South African insurance crisis warning

South Africa’s insurance industry is facing a potential crisis with a rise in climate-related claims forcing insurers to raise prices due to more expensive reinsurance costs. 

This is feedback from the chief actuary at Old Mutual Insure, Ronald Richman, who said that globally, weather-related events are threatening to cause an insurance crisis, and local insurers are bracing for its impact.

“While the country used to be a Catastrophic Event (CAT) free zone, the scale and magnitude at which disasters have taken place recently means we are now experiencing a dramatic shift,” said Richman.

In 2023, Old Mutual Insure recorded ten weather-related claims events, of which three were significant, running into millions of rands. 

These were the Western Cape storms in June and then again on Heritage Day weekend in September, as well as the Gauteng and Mpumalanga hailstorms in November 2023.

This is not a phenomenon unique to South Africa. Globally, severe weather is impacting the sustainability of the insurance industry in new and unexpected ways. 

Global data shows that severe convective storms were predominantly responsible for CAT losses, accounting for 68% of global insured natural catastrophe losses in the first half of 2023.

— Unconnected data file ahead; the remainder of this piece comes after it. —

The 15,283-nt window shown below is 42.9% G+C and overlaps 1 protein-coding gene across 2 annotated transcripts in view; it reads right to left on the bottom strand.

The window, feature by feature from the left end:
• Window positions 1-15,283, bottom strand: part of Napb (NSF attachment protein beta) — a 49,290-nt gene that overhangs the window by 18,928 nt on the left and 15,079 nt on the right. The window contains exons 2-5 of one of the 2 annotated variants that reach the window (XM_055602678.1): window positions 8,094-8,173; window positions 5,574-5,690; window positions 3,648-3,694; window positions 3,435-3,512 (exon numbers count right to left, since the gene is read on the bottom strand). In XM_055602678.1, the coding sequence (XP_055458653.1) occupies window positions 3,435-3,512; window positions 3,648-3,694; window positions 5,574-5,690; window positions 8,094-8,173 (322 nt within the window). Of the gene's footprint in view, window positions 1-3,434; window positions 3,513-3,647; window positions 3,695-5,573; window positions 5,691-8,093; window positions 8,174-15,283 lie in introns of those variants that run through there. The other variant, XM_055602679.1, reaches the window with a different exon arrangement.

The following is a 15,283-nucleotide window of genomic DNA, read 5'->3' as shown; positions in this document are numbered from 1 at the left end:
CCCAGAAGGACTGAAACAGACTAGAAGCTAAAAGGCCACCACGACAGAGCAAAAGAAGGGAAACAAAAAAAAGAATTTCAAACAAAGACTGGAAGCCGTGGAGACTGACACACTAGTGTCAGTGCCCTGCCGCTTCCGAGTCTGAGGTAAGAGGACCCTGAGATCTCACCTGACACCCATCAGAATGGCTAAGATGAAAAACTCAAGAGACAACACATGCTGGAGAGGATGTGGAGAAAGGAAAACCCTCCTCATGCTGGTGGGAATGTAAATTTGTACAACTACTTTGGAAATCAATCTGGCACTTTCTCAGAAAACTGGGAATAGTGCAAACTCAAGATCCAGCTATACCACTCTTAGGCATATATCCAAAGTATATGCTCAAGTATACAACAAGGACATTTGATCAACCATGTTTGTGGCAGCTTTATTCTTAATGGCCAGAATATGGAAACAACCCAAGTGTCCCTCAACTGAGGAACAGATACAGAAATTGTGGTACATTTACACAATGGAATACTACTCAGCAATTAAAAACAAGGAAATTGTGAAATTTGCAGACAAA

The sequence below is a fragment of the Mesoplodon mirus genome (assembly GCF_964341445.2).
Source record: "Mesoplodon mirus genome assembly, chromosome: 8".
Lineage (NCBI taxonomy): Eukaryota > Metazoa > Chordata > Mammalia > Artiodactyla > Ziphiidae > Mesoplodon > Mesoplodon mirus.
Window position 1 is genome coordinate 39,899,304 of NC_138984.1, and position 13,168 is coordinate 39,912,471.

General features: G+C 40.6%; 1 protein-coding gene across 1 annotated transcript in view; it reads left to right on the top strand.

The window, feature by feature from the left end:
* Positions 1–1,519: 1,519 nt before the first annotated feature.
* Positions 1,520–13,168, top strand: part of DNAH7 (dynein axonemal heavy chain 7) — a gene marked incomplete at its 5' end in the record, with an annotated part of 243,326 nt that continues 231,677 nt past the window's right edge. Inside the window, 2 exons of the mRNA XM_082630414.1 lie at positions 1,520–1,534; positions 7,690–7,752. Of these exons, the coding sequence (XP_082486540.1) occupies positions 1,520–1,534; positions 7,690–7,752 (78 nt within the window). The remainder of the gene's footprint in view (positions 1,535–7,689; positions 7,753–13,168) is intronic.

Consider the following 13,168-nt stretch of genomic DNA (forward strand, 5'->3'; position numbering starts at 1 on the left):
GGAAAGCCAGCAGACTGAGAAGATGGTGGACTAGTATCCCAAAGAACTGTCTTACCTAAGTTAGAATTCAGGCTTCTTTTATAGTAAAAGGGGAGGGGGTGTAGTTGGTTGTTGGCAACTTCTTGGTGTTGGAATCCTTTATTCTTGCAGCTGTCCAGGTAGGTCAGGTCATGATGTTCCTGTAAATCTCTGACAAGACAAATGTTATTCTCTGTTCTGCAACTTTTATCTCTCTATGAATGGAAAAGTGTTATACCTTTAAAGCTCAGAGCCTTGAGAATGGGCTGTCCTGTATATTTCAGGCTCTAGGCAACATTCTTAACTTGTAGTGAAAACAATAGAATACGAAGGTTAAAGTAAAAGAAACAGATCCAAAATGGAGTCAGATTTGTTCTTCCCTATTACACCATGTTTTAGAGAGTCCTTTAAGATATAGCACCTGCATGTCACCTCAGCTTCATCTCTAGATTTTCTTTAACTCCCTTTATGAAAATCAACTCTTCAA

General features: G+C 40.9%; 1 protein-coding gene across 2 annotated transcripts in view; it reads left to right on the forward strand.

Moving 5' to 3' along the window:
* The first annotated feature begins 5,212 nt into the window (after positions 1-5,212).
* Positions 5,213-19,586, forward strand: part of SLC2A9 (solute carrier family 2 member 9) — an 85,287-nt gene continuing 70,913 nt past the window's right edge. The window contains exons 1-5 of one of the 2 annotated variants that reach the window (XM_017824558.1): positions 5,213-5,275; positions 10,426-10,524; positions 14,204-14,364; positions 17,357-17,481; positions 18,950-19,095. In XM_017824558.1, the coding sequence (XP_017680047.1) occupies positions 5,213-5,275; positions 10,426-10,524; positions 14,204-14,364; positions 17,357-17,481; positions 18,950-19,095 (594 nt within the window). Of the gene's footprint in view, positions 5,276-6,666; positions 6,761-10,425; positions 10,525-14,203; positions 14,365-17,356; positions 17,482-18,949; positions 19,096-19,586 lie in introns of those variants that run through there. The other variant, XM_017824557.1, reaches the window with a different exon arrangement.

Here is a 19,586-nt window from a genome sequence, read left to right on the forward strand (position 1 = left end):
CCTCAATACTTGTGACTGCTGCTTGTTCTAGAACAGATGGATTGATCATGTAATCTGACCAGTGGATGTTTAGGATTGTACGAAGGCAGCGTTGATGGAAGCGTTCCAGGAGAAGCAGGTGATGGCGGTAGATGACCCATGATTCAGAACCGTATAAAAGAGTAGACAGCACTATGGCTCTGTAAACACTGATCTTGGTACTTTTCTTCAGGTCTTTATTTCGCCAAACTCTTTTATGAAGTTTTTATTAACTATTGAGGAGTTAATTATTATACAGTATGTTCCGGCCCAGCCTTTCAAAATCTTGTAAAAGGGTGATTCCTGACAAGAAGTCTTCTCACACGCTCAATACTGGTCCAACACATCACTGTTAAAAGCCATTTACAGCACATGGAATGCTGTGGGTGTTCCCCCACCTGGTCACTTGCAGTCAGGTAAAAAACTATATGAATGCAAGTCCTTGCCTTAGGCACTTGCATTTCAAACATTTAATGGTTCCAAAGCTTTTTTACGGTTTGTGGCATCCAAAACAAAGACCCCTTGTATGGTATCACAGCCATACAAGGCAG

Severe thunderstorms in the US caused an unprecedented level of financial damage, with $34 billion in insured losses, some 70% of total insured CAT losses. 

Whereas large single events, such as hurricanes or earthquakes, have often been the driver of record CAT losses in previous years, data from 2023 suggests that smaller events were the main issue during 2023. 

This was also the case in the South African environment.

“Given this picture, it is not far-fetched to believe climate change has the potential to destabilise the global insurance industry, with ripple effects for South Africa,” said Richman.

Signs of stress are already emerging in several parts of the United States, with companies withdrawing coverage from California and Florida.

He says that structural changes in the reinsurance market have compounded the challenges.

“While many of the recent events have not been unprecedented, insurers have experienced them as particularly acute losses hitting their bottom lines and capital reserves.” 

“This is due to reinsurers taking significantly less risk from these types of events, leaving insurers unable to smooth out the losses over time,” said Richman.

This is compounded by unique risks in South Africa, such as political instability, load-shedding-related claims, and water shortages. 

Thus, local insurers are facing increasing pressure from rising reinsurance costs, forcing them to either hike prices to accommodate the elevated costs or reduce coverage. 


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